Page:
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The Last Notable American Duel

In a wooded ravine just south of San Francisco, a pair of stone pillars, 10 paces apart, commemorate the last notable American duel. U.S. Sen. David Broderick, a Democrat who made a fortune in Gold Rush San Francisco, was once friends with the Chief Justice of California, David Terry, but slavery tore them apart. Broderick opposed…

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Chiura Obata’s California landscapes

In 1903, Chiura Obata, then 17, left Japan for San Francisco to pursue a career as a painter. He met acclaim but also racial animus, as Japanese immigrants were denied entry to restaurants, barred from owning land, and forced behind barbed wire after the bombing of Pearl Harbor. Obata’s disappointment with the human world could help…

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Jessica Chou’s “Suburban Chinatown”

In the 1980s, a wave of Asian newcomers moved into a band of predominantly white bedroom communities in the San Gabriel Valley, a cultural transformation attributed in part to relaxed immigration laws and rising economic mobility. Once moribund business strips sprang to life with Filipino grocers, Vietnamese cafes, and Japanese bakeries. Sociologists declared Monterey Park the first…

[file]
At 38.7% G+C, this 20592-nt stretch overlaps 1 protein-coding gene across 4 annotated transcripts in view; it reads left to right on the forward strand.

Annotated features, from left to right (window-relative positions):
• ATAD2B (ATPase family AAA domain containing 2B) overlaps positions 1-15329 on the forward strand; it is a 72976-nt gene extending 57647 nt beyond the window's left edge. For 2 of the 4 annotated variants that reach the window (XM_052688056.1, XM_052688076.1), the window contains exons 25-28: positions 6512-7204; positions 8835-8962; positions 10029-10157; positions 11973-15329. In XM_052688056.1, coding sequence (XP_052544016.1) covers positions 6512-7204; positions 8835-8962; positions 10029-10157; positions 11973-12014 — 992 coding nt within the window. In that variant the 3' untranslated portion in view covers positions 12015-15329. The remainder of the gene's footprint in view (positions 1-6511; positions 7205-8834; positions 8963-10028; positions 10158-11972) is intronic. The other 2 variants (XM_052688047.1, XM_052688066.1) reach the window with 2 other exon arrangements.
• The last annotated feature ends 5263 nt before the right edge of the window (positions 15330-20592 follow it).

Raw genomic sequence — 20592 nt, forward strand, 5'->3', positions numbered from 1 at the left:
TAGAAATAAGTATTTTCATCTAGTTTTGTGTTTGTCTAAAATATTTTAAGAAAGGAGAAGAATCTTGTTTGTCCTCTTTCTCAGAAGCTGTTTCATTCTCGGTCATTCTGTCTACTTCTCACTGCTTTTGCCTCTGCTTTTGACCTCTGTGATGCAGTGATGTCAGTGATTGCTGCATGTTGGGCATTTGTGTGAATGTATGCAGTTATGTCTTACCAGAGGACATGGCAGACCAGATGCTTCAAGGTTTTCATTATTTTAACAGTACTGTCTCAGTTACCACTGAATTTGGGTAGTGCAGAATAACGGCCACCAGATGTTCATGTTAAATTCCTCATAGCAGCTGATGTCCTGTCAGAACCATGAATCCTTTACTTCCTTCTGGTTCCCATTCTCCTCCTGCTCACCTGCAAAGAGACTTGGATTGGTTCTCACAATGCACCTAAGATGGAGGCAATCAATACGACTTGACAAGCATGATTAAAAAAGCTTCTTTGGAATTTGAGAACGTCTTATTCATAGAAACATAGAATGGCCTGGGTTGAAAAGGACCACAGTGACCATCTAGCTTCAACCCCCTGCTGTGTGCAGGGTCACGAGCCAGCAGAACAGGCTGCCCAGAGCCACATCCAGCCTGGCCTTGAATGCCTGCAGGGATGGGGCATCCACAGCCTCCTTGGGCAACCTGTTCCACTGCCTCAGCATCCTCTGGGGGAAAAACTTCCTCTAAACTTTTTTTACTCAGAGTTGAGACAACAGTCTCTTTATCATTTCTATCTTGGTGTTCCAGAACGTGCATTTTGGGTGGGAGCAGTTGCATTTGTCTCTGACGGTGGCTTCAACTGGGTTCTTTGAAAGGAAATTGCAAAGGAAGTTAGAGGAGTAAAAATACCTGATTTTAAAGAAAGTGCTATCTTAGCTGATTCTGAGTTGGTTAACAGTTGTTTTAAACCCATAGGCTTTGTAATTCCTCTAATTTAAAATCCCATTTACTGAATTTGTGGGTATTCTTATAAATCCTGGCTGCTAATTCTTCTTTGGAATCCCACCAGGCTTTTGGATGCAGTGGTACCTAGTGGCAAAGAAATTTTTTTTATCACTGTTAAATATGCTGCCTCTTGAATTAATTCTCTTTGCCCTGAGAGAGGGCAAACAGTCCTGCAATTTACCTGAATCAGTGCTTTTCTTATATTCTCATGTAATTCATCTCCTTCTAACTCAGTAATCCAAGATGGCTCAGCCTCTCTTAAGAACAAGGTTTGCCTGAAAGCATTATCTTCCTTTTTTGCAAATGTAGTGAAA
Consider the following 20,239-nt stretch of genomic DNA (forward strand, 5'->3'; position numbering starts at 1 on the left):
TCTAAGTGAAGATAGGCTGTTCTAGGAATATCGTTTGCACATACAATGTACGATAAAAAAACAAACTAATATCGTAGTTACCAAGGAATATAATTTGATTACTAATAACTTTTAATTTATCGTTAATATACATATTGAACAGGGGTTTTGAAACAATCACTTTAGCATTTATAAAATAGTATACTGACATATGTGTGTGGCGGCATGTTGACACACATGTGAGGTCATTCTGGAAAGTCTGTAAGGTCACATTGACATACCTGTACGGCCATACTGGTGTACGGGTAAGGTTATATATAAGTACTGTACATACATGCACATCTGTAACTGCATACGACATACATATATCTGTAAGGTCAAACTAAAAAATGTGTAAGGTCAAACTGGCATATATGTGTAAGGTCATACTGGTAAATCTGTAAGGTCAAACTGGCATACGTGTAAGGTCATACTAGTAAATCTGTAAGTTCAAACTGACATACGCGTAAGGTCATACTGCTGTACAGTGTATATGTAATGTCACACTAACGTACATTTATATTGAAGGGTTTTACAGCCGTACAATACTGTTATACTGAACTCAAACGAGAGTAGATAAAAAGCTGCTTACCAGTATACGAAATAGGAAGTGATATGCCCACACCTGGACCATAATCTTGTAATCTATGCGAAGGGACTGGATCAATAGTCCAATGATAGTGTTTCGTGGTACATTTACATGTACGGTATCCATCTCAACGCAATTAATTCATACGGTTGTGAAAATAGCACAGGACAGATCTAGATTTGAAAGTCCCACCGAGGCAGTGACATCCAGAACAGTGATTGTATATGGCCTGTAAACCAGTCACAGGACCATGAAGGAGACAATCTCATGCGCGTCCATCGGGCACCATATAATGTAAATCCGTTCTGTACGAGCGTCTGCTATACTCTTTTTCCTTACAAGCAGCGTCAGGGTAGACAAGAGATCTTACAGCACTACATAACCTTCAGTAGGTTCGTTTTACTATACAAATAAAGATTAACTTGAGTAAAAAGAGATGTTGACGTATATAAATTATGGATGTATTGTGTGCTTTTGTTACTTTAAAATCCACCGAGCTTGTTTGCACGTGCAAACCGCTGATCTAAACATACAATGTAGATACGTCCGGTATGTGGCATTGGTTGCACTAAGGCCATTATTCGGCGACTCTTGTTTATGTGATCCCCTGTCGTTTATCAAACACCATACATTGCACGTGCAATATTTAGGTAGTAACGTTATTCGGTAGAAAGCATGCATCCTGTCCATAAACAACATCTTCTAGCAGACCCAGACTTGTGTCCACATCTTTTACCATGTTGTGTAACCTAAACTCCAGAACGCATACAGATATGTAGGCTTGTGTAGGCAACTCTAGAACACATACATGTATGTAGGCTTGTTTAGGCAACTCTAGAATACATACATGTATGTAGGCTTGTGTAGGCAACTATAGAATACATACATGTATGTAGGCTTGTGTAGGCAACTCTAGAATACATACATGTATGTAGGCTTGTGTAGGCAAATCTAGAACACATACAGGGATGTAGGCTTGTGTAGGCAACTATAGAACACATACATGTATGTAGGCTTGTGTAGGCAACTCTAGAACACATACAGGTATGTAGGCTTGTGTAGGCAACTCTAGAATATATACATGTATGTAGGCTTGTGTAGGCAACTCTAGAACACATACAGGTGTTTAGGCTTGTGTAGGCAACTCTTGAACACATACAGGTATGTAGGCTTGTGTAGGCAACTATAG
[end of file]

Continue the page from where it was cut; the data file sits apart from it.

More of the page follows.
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The nudist bridge of Palm Springs

Fun fact: There’s a footbridge across a busy road in Palm Springs that connects two parts of a nudist resort. Known as the Naked Bridge, it includes canvas panels to shield the prying eyes of motorists. News of its debut in 2003 became fodder for international headlines and jokes on late-night talk shows. Jay Leno…

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The longest car ever built

In the late 1980s, Jay Ohrberg had a dream. One of Hollywood’s top car customizers, he had built KITT from “Knight Rider,” Herbie from “Herbie the Love Bug,” and the “Back to the Future” DeLorean. Now he aimed for a place in the record books with the longest car ever built, a Cadillac limousine that stretched 100 feet,…

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The beer made from 45-million-year-old yeast

In the early 1990s, a California professor stunned the scientific community by reviving 45-million-year-old yeast — and using it to make beer. Raul Cano, a microbiologist at Cal Poly San Luis Obispo, found the spores in the gut of an ancient bee encased in tropical amber and spread it on a growth medium to see…

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The ‘A-bomb sunrises’ of 1950s California

In the 1950s, Angelenos would sometimes see two “sunrises” — one from the sun and another from atomic bomb tests in the Nevada desert. Between 1951 and 1962, 100 detonations were conducted above ground at the site northwest of Las Vegas, some so brilliant that they could be seen from points across the California coast. People…

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From carpentry to Han Solo: Harrison Ford’s unlikely path

In 1970, Sérgio Mendes, a Brazilian musician, employed a shaggy-haired young carpenter (above right) to build a music studio in his backyard in Encino. The worker was an aspiring actor, but had taught himself carpentry to support his young family. At the time, there was little to suggest that Harrison Ford, then 28, was destined…